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Flurry of Legislative Activity in Harrisburg Occurs Before Holiday Break

A frantic final legislative session week of 2021 saw overlapping committee meetings, bills zooming back and forth from each chamber, and the beginning of deliberations on congressional and legislative reapportionment (redistricting).

PPC was pleased that the Senate Health and Human Services Committee took up several bills that are part of the Thriving PA campaign's agenda centered on improving child and maternal health. The committee considered the following bills of interest:

  • Senate Bill 522: Seeks to ensure that all pregnant women and children in Pennsylvania receive blood tests to detect lead poisoning. The bill was unanimously reported as amended. Thriving PA and PPC supports this legislation.
  • Senate Bill 200: Expands early intervention services for mothers and children and will add postpartum depression to the list of eligible conditions to receive early intervention services. SB 200 was unanimously reported as amended. Thriving PA and PPC are neutral on the bill.
  • Senate Bill 358: Would add "severe maternal morbidity" to the list of reportable events within the Pennsylvania Department of Health. This bill would also categorize maternal deaths and severe maternal morbidity complications as reportable events. The Maternal Mortality Review Committee would then submit a report including each reportable event to the department. The legislation was unanimously reported as committed and is supported by Thriving PA and PPC.
  • Senate Bill 967: Creates the Women, Infants, and Children State Advisory Board (WICSAB). The board will be tasked to advise DOH on the operation of programs to increase enrollment and utilization, such as the proper implementation of ARP funds for technology and data improvements, thus improving the access and availability to those served by WIC. SB 967 was unanimously reported as committed; the bill also received second consideration and was re-referred to the Senate Appropriations Committee. Thriving PA and PPC supports the bill and encouraged the committee to continue a dialogue with the Department of Health, as efforts are already underway in the agency to create a WIC task force.

In addition, several other bills saw activity in the House and Senate, including:

  • House Bill 2045: Would require the Department of Education to create a professional development program and applied practice in reading science for school districts that volunteer to participate. This bill was amended on second consideration in the House and was re-referred to the House Appropriations Committee. PPC is monitoring the bill.
  • Senate Bill 324: Would require school entities to provide increased supports to a student who has experienced education instability, including assigning a point of contact to the student, developing policies and procedures for previous coursework, removing penalties for dress code violations, and providing for extracurricular activities. This bill received second consideration in the House and was re-referred to the House Appropriations Committee. PPC supports the legislation in concert with fellow stakeholder groups in the child welfare space, including the Juvenile Law Center.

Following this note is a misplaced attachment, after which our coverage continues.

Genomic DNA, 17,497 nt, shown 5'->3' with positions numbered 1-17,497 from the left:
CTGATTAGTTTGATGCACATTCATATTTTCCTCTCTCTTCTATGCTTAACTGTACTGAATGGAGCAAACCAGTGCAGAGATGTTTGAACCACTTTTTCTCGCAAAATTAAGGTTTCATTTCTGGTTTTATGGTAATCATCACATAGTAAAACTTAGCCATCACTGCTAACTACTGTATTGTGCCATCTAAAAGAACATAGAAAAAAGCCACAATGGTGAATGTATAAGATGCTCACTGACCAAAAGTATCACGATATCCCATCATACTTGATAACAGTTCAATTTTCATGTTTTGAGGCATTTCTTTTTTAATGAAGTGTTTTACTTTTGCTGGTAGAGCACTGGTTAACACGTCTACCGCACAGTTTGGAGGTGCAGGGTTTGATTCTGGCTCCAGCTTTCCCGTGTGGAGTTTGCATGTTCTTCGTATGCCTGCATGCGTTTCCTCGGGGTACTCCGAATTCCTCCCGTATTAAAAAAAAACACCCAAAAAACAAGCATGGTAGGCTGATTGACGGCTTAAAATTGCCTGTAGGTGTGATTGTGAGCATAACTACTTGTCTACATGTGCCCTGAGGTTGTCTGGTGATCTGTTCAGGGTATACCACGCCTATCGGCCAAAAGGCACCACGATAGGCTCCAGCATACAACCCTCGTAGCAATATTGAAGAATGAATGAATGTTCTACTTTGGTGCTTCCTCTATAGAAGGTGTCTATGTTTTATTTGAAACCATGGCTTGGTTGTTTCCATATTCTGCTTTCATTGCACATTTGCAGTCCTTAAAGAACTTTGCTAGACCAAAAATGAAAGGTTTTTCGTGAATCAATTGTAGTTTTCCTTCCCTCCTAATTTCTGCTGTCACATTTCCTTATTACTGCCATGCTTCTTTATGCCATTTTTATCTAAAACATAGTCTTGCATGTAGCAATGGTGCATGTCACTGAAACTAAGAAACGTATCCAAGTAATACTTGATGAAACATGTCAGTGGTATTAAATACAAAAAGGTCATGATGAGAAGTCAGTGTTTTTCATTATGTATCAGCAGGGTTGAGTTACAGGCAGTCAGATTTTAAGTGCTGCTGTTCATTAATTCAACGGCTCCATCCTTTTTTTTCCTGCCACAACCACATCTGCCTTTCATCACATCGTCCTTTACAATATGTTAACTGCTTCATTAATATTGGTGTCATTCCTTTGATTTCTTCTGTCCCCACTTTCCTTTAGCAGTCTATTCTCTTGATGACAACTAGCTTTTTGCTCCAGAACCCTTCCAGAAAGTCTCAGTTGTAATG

• House Bill 2072: Would allow contractors to apply to the Department of Human Services for reimbursement from federal stimulus funds for nonpayment of Children's Health Insurance Program (CHIP) premium balances from March 1, 2020, through December 31, 2021. This bill received second consideration in the House and was re-referred to the House Appropriations Committee. PPC is closely monitoring this bill.
  • House Bill 1642: Would amend the definition of "economically disadvantaged school" and move the $5 million supplemental scholarship programs for students attending economically disadvantaged schools from the Opportunity Scholarship Tax Credit (OSTC) to the Education Improvement Tax Credit (EITC). The bill passed the Senate and was referred to the House Rules Committee. PPC continues to monitor this bill and other similar efforts in the event of potential amendments pertaining to voucher programs, which we oppose.

The following two bills were signed in the House and Senate and go to the Governor for final approval:

  • House Bill 1332: Requires school entities to post all curriculum offered on a publicly accessible website and update the information each time a school entity uses a new or revised curriculum, beginning with the 2021-22 school year. Governor Wolf has vowed to veto this bill and PPC has weighed in opposing it.
  • House Bill 412: Provides flexibility for school entities regarding hiring substitute teachers. PPC is monitoring the bill.

The House and Senate are in recess through the holidays. Their next voting session weeks are January 10th for the House and January 18th for the Senate.

Late last week the Pennsylvania Legislative Reapportionment Commission approved a Preliminary Reapportionment Plan for the Pennsylvania House of Representatives and Pennsylvania Senate, in accordance with state constitution. Earlier in the week the Commission also approved preliminary maps for U.S. congressional districts, with the distinction of reducing the overall number of districts from 18 to 17, due to Pennsylvania’s reapportionment following the 2020 decennial census. Of note on the state legislative side is the somewhat surprising decision to pit several sitting incumbents – Republicans and Democrats alike – against each other in the 2022 election, with over 20 current members drawn into districts with a fellow legislator.